AB: Despite the monstrosity factor of the supernatural entities in the stories in Worlds of Hurt, the horror inflicted by humanity seems to be a predominant reoccurring theme. Any thoughts on that?

BH: I think that would be how such entities would operate most effectively in our world. That they’d get things done either through us, or by hiding behind our skins. It’s not only stealth mode … just consider what they would have to work with. Way too many of our species don’t need that much of a nudge.

AB: Do you see any major vital trends in Horror literature occurring that weren't there when you started writing?

BH: It would take someone more conscious of a long-term overview than I am to track something like that. It’s not anything that registers with me. I just do what I do, and try to always get better at it, and to keep challenging myself instead of digging a rut to live in. To me, being concerned with trends leads to the sort of silly conversations that a friend once related. He was talking to his agent, who was telling him, “Why don’t you write a book about a devil dog? Devil dogs are hot right now!” That was our go-to punchline for a while.

AB: What are your opinions on Horror as social commentary?

BH: It’s certainly well suited to the task. It can get away with being as rude as it needs to be, and you have the option of couching whatever you have to say in some potent metaphors, if you don’t feel like being blunt about it. That’s definitely informed a share of my work. Even the story you mentioned earlier, “Cures For A Sickened World,” which I wrote for the upcoming first Spectral Book of Horror Stories … in part that’s an allergic reaction to the rancid thing that journalism has become in the age of click-bait. “Let’s throw up any old hasty piece of incendiary bullshit, because it’ll piss people off and they’ll show it to everybody else so they can be pissed off too.” And so the signal-to-noise ratio gets ever more lopsided.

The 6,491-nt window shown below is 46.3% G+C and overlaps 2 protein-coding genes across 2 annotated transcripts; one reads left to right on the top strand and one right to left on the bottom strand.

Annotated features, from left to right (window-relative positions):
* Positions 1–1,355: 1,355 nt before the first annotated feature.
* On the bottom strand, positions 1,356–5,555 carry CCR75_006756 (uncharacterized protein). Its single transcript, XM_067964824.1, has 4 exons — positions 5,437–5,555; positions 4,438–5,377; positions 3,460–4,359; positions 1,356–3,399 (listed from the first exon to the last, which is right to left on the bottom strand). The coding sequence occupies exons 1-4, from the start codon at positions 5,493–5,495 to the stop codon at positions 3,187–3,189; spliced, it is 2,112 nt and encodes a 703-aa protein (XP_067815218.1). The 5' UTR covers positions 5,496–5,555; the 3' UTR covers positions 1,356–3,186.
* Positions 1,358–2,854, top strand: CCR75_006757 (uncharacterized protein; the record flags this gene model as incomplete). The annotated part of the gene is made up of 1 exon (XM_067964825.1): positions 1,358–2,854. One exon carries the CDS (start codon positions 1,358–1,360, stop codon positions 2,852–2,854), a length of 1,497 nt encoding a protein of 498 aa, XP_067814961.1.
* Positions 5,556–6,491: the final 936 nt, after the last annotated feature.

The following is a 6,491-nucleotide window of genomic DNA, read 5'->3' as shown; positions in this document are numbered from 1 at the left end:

AB: What would you personally like to see happen with the Horror genre, either through your own writing or the writing of others?

BH: I don’t remember who or where it was, but I once saw someone make an interesting distinction between horror and science fiction: that science fiction is a literature of ideas and horror is a literature of emotion. That’s an oversimplification, of course. Sweeping generalizations usually are. Switching to film for a moment, you can’t look at David Cronenberg’s body of work in the genre and find it light on ideas. I got the point, though. I understood where that was coming from. But there’s no reason that the two should be mutually exclusive. So I’d like to see horror be unwilling to cede that ground. To continue to strive to put forth the best ideas about the world and human existence that it can, and develop them as far as possible.

AB: What would your opinion be if Worlds of Hurt inspired others to write stories revolving around the Misbegotten?

BH: I’m sure I’d be fine with that, and find it very flattering, although I’d rather do more work on the mythology before turning it open source.